These are reoccurring thoughts I’ve had for the last month of training. Instead of just brushing the them aside, i tried to mentally practice how I will handle the hard parts of the marathon. I put myself in that mile and moment as best as I could: I played pretend. During the last 16 mile long run, every mile my Garmin beeped I mentally added ten miles to it. When mile 11 came, i imagined it was 21. When 12 went by, it was 22. In my head, i was in the marathon, finding inspiration, reciting mantras, pep talking.

travel-quote-ships-safe-in-harbor-john-shedd

always a favorite. I am a ship, I am a big brave dog.

file_000-377

There have been many up and down moments with training (mostly up!) The best moments are when everything clicks, that runner’s high takes over and you remember exactly why you never stop running. The gratitude that takes over my soul during these runs is unforgettable, which is why I’m going to draw from these moments when the marathon starts to bite back. I don’t have to run a marathon, I get to run a marathon. file_000-376

Alongside being grateful that I get to run, I’ve been thinking a lot about how I love completely and utterly exhausting myself training. Running, Crossfit, and working with clients are all continuously making me a better person. I have more drive and motivation with each race I train for, each workout I complete, every day I work to help others reach their potiential through fitness… Which brings me to to this:

file_000-372

Yes, yes, yes, yes. Once i cross that finish line in Philly, no matter what the time clock says, I will be ready to tackle life as a much stronger, focused person.

file_000-381

Last Week

Monday: 6m easy 8:55/pace

Tuesday: Crossfit, 9.8 interval (4 x 1.5m repeats- started at 7:30 and progressively got faster to 6:58/p)

Wednesday: 6m easy 9:07/pace

Thursday: Crossfit, 13m tempo (10 @ 7:44/pace)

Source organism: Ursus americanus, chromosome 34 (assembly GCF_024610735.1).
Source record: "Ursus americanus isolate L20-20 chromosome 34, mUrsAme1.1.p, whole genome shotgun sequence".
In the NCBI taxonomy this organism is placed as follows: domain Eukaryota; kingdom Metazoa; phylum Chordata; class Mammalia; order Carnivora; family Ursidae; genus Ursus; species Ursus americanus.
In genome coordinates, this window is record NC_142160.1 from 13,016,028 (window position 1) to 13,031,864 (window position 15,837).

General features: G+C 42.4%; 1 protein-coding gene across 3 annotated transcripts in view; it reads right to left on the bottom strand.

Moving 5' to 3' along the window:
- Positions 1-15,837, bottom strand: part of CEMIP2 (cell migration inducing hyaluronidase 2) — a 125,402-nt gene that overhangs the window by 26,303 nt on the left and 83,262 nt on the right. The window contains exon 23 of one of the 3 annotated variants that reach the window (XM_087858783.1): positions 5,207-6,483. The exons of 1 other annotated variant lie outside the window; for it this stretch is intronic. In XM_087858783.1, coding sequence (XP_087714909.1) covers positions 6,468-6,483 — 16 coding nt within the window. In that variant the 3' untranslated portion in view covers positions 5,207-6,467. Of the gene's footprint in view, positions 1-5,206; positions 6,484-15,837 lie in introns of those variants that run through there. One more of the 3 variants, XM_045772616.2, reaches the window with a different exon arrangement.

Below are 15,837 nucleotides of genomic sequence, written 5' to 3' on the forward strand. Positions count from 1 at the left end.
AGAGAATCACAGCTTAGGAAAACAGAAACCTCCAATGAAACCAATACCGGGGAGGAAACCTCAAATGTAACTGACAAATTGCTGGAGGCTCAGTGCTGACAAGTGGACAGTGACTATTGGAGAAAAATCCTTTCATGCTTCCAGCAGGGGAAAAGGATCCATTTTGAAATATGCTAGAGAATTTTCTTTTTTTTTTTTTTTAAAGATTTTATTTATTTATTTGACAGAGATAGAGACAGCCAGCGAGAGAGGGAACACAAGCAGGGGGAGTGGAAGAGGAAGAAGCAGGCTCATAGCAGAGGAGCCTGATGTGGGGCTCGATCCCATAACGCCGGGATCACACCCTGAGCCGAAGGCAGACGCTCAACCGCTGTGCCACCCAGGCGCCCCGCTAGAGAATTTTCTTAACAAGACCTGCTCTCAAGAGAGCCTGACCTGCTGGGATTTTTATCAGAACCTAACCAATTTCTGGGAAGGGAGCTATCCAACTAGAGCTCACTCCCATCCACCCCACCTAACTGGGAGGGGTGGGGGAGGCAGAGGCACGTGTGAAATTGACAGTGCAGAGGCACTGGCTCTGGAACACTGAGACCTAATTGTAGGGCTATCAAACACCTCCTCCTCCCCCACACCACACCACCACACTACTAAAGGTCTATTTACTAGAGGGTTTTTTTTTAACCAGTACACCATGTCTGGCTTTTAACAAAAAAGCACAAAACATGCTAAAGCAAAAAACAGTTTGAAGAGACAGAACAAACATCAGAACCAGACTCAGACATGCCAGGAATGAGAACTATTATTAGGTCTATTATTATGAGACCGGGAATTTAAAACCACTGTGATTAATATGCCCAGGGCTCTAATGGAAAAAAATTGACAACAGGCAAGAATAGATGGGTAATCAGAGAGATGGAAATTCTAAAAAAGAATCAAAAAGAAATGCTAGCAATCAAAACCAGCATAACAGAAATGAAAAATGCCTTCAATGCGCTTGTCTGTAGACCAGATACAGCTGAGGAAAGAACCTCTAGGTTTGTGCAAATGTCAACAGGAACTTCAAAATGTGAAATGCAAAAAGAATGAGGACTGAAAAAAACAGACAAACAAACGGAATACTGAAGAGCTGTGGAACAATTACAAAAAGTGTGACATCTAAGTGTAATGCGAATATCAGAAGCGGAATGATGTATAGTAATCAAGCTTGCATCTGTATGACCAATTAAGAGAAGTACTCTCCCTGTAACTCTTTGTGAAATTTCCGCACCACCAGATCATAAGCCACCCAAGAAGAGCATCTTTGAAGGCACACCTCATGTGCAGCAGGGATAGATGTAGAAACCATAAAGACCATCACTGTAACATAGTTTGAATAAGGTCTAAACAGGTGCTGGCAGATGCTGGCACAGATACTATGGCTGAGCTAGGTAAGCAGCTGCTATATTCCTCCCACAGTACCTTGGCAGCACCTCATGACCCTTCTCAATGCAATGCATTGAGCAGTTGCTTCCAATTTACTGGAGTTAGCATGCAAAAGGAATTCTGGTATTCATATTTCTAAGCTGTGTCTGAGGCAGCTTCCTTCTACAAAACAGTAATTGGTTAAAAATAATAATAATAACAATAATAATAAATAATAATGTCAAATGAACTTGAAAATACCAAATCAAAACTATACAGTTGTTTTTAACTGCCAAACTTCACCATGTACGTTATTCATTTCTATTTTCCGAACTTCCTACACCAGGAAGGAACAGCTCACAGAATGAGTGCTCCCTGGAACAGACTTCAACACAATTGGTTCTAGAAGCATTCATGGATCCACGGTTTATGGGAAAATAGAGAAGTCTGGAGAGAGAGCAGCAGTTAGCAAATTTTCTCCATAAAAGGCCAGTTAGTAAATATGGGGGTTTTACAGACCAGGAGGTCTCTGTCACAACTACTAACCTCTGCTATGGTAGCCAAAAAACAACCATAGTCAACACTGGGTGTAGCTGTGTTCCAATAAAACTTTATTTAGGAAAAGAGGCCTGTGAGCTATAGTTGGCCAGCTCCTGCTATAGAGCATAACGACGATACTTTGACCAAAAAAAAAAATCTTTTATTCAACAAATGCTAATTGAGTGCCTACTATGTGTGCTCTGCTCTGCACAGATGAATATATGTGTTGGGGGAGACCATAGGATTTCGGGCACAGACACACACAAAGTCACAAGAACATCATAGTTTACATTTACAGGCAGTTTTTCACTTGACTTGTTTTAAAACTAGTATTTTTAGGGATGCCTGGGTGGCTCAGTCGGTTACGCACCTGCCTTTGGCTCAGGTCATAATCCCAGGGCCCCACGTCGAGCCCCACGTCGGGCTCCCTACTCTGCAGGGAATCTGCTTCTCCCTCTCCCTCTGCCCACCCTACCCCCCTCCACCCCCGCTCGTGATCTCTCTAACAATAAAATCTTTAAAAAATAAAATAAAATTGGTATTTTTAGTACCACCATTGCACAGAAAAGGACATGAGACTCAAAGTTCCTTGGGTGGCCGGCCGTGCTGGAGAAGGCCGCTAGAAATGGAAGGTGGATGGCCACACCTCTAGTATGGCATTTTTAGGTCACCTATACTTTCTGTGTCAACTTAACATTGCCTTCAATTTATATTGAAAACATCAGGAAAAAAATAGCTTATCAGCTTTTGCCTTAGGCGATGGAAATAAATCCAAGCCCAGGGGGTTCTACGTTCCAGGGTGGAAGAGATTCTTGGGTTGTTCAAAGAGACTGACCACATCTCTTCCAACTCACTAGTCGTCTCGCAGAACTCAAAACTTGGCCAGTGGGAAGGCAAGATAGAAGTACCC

Friday: Rest

Saturday: 10m easy 8:47/pace, 40 min deadlifts/pushpress strength

Sunday: 10m easy 8:06/pace

Total Miles: 54.8

Do you practice mental training?

What do you think about on long runs?

 

 

 

 

 


20 Comments

Mental Training

Monday: 6m easy 9:40/pace, 15 min myrtls 

Tuesday: 30 min trx legs/shoulders

Wednesday: 9m tempo (2m warm up, 4 x 1.5m @ 6:49/pace, 1/2m cool down)

I’ve mentioned plenty of times that i feel like my mental game has been spot on the last couple training cycles. I think it comes with age, experience, lots of advice from other runners & of course, practice. I’m not perfect at mental training, but i’ve come so far and recent breakthroughs have made me a much happier runner.

Let’s start by all the things i used to do wrong. If i stopped running to take a walk break I would get discouraged and have an internal, negative self-talk. If i was “slow” I would tell myself I’ll never hit ____ goal. If i even hinted at being tired or hurting during a race I would kind of give up. I’d tell myself I couldn’t make it the whole distance at the pace and again battled negativity. I was too slow, not good enough, etc until I crossed the finish line. I gave up before even attempting giving it my all. I was already writing the “I didn’t PR” blog post in my head..as i was still running mid-race. Sad, but those negative feelings have crossed my mind way too often.